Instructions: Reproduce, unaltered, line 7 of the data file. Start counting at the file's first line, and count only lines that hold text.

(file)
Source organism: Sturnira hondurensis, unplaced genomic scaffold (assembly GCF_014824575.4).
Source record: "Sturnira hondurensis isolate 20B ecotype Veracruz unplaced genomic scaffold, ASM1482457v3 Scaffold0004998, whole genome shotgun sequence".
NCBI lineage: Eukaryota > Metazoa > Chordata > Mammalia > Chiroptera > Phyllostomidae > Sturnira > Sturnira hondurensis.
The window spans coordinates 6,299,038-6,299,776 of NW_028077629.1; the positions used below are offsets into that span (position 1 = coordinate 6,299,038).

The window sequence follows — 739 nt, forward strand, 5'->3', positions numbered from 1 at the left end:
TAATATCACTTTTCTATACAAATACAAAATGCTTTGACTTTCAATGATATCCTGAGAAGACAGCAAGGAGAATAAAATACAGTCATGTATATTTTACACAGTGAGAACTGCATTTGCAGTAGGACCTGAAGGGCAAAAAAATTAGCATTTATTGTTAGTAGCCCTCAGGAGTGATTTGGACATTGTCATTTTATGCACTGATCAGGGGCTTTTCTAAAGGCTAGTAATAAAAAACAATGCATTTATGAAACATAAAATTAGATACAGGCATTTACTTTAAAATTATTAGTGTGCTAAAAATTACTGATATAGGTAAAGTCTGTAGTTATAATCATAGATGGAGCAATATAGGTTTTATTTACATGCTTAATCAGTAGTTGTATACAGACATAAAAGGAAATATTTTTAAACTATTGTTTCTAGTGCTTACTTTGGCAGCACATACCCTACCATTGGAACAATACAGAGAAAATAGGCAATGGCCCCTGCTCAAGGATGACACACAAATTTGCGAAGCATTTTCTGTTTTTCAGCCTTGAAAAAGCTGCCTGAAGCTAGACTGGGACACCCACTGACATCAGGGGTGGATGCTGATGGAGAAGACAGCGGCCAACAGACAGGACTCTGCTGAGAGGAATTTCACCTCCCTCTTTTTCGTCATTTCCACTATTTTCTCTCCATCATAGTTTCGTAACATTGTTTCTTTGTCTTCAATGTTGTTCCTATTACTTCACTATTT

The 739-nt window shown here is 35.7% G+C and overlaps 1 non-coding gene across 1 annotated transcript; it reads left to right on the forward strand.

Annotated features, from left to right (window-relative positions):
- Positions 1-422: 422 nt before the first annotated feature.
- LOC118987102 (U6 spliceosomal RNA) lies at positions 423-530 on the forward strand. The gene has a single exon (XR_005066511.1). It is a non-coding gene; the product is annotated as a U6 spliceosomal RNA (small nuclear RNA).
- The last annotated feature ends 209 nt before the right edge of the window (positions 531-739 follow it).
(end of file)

The 739-nt window shown here is 35.7% G+C and overlaps 1 non-coding gene across 1 annotated transcript; it reads left to right on the forward strand.